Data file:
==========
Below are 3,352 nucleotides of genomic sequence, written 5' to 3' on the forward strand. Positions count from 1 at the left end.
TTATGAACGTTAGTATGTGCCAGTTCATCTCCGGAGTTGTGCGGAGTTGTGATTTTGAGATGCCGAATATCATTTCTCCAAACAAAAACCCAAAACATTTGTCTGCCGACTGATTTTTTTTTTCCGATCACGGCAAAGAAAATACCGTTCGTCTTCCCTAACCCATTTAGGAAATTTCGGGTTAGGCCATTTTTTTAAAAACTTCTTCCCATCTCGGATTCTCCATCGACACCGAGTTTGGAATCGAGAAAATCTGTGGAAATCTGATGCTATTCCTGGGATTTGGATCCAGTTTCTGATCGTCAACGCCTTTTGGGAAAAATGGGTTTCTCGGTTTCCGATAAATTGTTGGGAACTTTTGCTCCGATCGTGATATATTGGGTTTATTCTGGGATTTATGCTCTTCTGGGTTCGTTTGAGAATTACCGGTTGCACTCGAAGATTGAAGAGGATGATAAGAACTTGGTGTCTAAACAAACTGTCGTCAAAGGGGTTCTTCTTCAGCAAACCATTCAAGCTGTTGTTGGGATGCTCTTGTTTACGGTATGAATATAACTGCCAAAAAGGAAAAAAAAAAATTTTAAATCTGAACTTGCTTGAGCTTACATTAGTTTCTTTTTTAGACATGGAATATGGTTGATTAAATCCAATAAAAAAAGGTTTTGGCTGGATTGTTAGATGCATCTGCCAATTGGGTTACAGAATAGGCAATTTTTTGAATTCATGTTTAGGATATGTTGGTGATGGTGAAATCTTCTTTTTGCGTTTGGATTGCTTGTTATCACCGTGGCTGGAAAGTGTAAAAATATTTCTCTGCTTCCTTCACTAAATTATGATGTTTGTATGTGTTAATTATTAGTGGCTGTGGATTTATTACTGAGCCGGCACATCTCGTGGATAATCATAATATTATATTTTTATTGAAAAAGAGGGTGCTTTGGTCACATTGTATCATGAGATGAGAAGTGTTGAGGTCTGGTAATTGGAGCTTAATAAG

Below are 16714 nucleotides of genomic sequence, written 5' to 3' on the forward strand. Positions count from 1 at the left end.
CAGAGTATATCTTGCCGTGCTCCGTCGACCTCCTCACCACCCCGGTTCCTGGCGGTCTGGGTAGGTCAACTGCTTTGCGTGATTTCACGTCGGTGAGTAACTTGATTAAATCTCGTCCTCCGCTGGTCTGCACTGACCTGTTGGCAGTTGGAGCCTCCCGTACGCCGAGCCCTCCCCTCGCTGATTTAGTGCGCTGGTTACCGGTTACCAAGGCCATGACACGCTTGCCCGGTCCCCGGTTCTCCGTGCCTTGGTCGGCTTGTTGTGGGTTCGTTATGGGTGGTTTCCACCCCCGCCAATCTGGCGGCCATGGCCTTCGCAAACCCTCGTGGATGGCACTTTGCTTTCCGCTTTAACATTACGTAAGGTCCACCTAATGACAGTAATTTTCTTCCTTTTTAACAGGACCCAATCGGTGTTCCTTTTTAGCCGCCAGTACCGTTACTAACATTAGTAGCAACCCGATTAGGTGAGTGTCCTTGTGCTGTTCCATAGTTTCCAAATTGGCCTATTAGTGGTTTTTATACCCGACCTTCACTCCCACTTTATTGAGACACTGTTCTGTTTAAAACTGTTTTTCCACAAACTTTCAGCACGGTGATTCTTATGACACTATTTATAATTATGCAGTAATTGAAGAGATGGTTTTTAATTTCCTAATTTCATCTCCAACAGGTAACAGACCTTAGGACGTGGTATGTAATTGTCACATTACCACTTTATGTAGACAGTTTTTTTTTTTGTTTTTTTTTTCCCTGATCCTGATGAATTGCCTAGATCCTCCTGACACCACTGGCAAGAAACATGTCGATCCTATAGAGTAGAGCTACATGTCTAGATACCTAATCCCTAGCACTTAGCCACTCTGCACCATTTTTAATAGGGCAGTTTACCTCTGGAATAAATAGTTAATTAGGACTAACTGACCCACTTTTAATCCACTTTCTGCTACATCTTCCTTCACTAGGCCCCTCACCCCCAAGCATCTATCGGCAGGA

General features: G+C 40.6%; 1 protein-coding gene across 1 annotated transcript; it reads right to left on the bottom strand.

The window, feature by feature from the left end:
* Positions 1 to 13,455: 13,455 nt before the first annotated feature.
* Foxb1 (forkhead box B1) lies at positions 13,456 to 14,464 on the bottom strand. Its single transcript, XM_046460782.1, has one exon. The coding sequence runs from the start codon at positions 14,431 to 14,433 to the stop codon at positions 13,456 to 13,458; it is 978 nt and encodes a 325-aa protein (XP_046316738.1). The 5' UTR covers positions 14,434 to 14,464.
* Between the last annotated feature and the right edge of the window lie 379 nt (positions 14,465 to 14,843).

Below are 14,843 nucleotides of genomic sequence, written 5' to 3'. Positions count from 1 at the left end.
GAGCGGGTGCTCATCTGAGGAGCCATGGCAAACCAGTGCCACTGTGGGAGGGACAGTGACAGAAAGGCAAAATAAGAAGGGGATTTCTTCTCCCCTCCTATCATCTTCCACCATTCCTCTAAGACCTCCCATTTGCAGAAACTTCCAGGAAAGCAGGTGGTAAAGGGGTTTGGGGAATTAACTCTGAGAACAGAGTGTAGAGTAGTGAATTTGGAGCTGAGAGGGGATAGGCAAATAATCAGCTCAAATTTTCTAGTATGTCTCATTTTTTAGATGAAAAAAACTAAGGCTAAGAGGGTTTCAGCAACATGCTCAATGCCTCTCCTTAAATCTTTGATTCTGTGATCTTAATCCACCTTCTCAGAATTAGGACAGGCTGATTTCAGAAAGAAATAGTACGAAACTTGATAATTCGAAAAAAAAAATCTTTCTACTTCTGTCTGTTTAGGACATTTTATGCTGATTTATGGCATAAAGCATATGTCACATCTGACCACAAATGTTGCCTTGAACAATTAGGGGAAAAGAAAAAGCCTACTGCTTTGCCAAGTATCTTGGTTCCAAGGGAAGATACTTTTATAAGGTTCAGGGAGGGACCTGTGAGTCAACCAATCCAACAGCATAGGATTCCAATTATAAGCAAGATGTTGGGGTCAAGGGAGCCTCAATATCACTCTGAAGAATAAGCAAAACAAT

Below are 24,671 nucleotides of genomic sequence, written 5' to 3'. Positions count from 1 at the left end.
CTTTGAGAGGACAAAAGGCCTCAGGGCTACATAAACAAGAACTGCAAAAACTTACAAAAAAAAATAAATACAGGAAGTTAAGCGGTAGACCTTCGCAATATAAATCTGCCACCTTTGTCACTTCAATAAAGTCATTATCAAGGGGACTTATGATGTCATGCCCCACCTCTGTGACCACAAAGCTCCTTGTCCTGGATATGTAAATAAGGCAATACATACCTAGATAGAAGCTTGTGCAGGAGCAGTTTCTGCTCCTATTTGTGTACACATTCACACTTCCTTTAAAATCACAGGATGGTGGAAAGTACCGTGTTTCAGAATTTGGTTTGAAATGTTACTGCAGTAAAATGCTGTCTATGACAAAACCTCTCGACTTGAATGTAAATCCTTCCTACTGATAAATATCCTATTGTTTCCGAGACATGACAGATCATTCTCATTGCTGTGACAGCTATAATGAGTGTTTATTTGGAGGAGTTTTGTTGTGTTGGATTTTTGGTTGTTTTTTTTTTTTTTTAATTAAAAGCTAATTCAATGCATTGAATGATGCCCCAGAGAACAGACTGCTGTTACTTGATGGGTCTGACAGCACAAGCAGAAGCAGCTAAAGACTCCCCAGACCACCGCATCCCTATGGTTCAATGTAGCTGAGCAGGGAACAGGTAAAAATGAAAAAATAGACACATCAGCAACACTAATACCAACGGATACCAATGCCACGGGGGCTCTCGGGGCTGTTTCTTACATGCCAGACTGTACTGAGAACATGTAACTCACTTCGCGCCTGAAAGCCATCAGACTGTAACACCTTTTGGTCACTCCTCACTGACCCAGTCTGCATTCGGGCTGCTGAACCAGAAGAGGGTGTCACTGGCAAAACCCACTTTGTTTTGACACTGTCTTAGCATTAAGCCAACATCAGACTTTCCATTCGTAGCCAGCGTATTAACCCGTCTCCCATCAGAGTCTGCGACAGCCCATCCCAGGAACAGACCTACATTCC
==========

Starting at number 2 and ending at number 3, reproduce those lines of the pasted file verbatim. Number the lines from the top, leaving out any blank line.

TTATGAACGTTAGTATGTGCCAGTTCATCTCCGGAGTTGTGCGGAGTTGTGATTTTGAGATGCCGAATATCATTTCTCCAAACAAAAACCCAAAACATTTGTCTGCCGACTGATTTTTTTTTTCCGATCACGGCAAAGAAAATACCGTTCGTCTTCCCTAACCCATTTAGGAAATTTCGGGTTAGGCCATTTTTTTAAAAACTTCTTCCCATCTCGGATTCTCCATCGACACCGAGTTTGGAATCGAGAAAATCTGTGGAAATCTGATGCTATTCCTGGGATTTGGATCCAGTTTCTGATCGTCAACGCCTTTTGGGAAAAATGGGTTTCTCGGTTTCCGATAAATTGTTGGGAACTTTTGCTCCGATCGTGATATATTGGGTTTATTCTGGGATTTATGCTCTTCTGGGTTCGTTTGAGAATTACCGGTTGCACTCGAAGATTGAAGAGGATGATAAGAACTTGGTGTCTAAACAAACTGTCGTCAAAGGGGTTCTTCTTCAGCAAACCATTCAAGCTGTTGTTGGGATGCTCTTGTTTACGGTATGAATATAACTGCCAAAAAGGAAAAAAAAAAATTTTAAATCTGAACTTGCTTGAGCTTACATTAGTTTCTTTTTTAGACATGGAATATGGTTGATTAAATCCAATAAAAAAAGGTTTTGGCTGGATTGTTAGATGCATCTGCCAATTGGGTTACAGAATAGGCAATTTTTTGAATTCATGTTTAGGATATGTTGGTGATGGTGAAATCTTCTTTTTGCGTTTGGATTGCTTGTTATCACCGTGGCTGGAAAGTGTAAAAATATTTCTCTGCTTCCTTCACTAAATTATGATGTTTGTATGTGTTAATTATTAGTGGCTGTGGATTTATTACTGAGCCGGCACATCTCGTGGATAATCATAATATTATATTTTTATTGAAAAAGAGGGTGCTTTGGTCACATTGTATCATGAGATGAGAAGTGTTGAGGTCTGGTAATTGGAGCTTAATAAG

Below are 16714 nucleotides of genomic sequence, written 5' to 3' on the forward strand. Positions count from 1 at the left end.